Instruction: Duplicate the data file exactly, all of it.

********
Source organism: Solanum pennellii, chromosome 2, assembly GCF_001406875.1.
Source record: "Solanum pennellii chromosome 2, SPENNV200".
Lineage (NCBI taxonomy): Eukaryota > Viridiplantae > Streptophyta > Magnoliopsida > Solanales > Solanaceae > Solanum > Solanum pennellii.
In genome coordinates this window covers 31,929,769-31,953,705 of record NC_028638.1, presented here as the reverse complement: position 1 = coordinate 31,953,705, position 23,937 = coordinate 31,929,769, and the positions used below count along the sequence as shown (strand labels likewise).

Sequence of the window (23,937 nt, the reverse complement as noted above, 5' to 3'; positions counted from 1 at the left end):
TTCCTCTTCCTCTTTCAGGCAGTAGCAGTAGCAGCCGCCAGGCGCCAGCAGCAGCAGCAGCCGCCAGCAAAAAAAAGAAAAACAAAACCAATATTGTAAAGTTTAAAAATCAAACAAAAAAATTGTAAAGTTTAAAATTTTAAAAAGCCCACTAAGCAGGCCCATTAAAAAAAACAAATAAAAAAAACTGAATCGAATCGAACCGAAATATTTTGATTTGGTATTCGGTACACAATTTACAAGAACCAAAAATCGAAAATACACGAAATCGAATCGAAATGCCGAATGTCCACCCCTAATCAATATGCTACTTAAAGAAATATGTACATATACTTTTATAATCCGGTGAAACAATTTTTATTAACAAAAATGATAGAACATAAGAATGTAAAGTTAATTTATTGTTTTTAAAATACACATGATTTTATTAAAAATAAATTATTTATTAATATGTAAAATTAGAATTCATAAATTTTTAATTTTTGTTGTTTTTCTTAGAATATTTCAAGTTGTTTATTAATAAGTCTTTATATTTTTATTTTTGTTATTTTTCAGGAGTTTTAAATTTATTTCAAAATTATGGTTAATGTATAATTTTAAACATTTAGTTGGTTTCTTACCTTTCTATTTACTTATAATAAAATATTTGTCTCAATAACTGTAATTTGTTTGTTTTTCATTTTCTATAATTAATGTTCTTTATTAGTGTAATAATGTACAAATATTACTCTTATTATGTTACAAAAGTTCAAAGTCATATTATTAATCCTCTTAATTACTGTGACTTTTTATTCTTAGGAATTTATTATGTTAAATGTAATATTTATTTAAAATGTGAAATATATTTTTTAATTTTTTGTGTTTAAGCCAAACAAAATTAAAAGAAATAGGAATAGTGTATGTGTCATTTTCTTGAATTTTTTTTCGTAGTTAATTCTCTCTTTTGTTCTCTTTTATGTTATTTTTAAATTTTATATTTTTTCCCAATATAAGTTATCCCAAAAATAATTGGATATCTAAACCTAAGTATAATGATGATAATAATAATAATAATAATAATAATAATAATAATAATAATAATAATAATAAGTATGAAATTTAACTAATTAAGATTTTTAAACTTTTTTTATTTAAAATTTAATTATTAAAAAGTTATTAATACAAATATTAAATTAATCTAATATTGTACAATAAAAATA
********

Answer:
Source organism: Solanum pennellii, chromosome 2, assembly GCF_001406875.1.
Source record: "Solanum pennellii chromosome 2, SPENNV200".
Lineage (NCBI taxonomy): Eukaryota > Viridiplantae > Streptophyta > Magnoliopsida > Solanales > Solanaceae > Solanum > Solanum pennellii.
In genome coordinates this window covers 31,929,769-31,953,705 of record NC_028638.1, presented here as the reverse complement: position 1 = coordinate 31,953,705, position 23,937 = coordinate 31,929,769, and the positions used below count along the sequence as shown (strand labels likewise).

Sequence of the window (23,937 nt, the reverse complement as noted above, 5' to 3'; positions counted from 1 at the left end):
TTCCTCTTCCTCTTTCAGGCAGTAGCAGTAGCAGCCGCCAGGCGCCAGCAGCAGCAGCAGCCGCCAGCAAAAAAAAGAAAAACAAAACCAATATTGTAAAGTTTAAAAATCAAACAAAAAAATTGTAAAGTTTAAAATTTTAAAAAGCCCACTAAGCAGGCCCATTAAAAAAAACAAATAAAAAAAACTGAATCGAATCGAACCGAAATATTTTGATTTGGTATTCGGTACACAATTTACAAGAACCAAAAATCGAAAATACACGAAATCGAATCGAAATGCCGAATGTCCACCCCTAATCAATATGCTACTTAAAGAAATATGTACATATACTTTTATAATCCGGTGAAACAATTTTTATTAACAAAAATGATAGAACATAAGAATGTAAAGTTAATTTATTGTTTTTAAAATACACATGATTTTATTAAAAATAAATTATTTATTAATATGTAAAATTAGAATTCATAAATTTTTAATTTTTGTTGTTTTTCTTAGAATATTTCAAGTTGTTTATTAATAAGTCTTTATATTTTTATTTTTGTTATTTTTCAGGAGTTTTAAATTTATTTCAAAATTATGGTTAATGTATAATTTTAAACATTTAGTTGGTTTCTTACCTTTCTATTTACTTATAATAAAATATTTGTCTCAATAACTGTAATTTGTTTGTTTTTCATTTTCTATAATTAATGTTCTTTATTAGTGTAATAATGTACAAATATTACTCTTATTATGTTACAAAAGTTCAAAGTCATATTATTAATCCTCTTAATTACTGTGACTTTTTATTCTTAGGAATTTATTATGTTAAATGTAATATTTATTTAAAATGTGAAATATATTTTTTAATTTTTTGTGTTTAAGCCAAACAAAATTAAAAGAAATAGGAATAGTGTATGTGTCATTTTCTTGAATTTTTTTTCGTAGTTAATTCTCTCTTTTGTTCTCTTTTATGTTATTTTTAAATTTTATATTTTTTCCCAATATAAGTTATCCCAAAAATAATTGGATATCTAAACCTAAGTATAATGATGATAATAATAATAATAATAATAATAATAATAATAATAATAATAATAATAATAAGTATGAAATTTAACTAATTAAGATTTTTAAACTTTTTTTATTTAAAATTTAATTATTAAAAAGTTATTAATACAAATATTAAATTAATCTAATATTGTACAATAAAAATA